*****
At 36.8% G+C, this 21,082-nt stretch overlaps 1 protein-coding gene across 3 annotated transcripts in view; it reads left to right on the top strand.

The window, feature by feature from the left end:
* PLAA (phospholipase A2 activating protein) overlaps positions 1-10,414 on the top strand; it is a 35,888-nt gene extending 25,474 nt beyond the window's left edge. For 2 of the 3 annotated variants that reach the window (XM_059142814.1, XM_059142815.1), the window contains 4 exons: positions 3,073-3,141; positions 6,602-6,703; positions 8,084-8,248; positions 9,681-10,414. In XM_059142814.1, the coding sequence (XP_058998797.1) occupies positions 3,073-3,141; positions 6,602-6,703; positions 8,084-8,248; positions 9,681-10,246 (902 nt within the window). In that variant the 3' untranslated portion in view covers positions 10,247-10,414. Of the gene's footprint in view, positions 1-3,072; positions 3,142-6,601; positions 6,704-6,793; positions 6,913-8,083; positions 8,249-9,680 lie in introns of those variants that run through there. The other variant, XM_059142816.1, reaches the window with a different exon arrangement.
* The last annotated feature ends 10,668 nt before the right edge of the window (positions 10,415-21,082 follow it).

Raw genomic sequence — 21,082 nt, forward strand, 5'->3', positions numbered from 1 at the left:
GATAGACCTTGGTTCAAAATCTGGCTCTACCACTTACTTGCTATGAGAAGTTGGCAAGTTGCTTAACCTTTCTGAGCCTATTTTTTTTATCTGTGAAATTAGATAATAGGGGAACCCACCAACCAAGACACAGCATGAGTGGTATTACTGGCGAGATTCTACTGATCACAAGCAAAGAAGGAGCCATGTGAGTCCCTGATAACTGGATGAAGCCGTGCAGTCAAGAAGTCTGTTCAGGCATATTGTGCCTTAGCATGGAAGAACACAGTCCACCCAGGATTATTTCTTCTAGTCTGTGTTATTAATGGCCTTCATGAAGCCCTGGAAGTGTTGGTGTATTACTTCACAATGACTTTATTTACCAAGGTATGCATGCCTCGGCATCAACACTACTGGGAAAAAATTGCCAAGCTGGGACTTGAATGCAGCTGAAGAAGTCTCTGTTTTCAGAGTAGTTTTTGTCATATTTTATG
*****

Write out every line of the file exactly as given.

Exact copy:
At 36.8% G+C, this 21,082-nt stretch overlaps 1 protein-coding gene across 3 annotated transcripts in view; it reads left to right on the top strand.

The window, feature by feature from the left end:
* PLAA (phospholipase A2 activating protein) overlaps positions 1-10,414 on the top strand; it is a 35,888-nt gene extending 25,474 nt beyond the window's left edge. For 2 of the 3 annotated variants that reach the window (XM_059142814.1, XM_059142815.1), the window contains 4 exons: positions 3,073-3,141; positions 6,602-6,703; positions 8,084-8,248; positions 9,681-10,414. In XM_059142814.1, the coding sequence (XP_058998797.1) occupies positions 3,073-3,141; positions 6,602-6,703; positions 8,084-8,248; positions 9,681-10,246 (902 nt within the window). In that variant the 3' untranslated portion in view covers positions 10,247-10,414. Of the gene's footprint in view, positions 1-3,072; positions 3,142-6,601; positions 6,704-6,793; positions 6,913-8,083; positions 8,249-9,680 lie in introns of those variants that run through there. The other variant, XM_059142816.1, reaches the window with a different exon arrangement.
* The last annotated feature ends 10,668 nt before the right edge of the window (positions 10,415-21,082 follow it).

Raw genomic sequence — 21,082 nt, forward strand, 5'->3', positions numbered from 1 at the left:
GATAGACCTTGGTTCAAAATCTGGCTCTACCACTTACTTGCTATGAGAAGTTGGCAAGTTGCTTAACCTTTCTGAGCCTATTTTTTTTATCTGTGAAATTAGATAATAGGGGAACCCACCAACCAAGACACAGCATGAGTGGTATTACTGGCGAGATTCTACTGATCACAAGCAAAGAAGGAGCCATGTGAGTCCCTGATAACTGGATGAAGCCGTGCAGTCAAGAAGTCTGTTCAGGCATATTGTGCCTTAGCATGGAAGAACACAGTCCACCCAGGATTATTTCTTCTAGTCTGTGTTATTAATGGCCTTCATGAAGCCCTGGAAGTGTTGGTGTATTACTTCACAATGACTTTATTTACCAAGGTATGCATGCCTCGGCATCAACACTACTGGGAAAAAATTGCCAAGCTGGGACTTGAATGCAGCTGAAGAAGTCTCTGTTTTCAGAGTAGTTTTTGTCATATTTTATG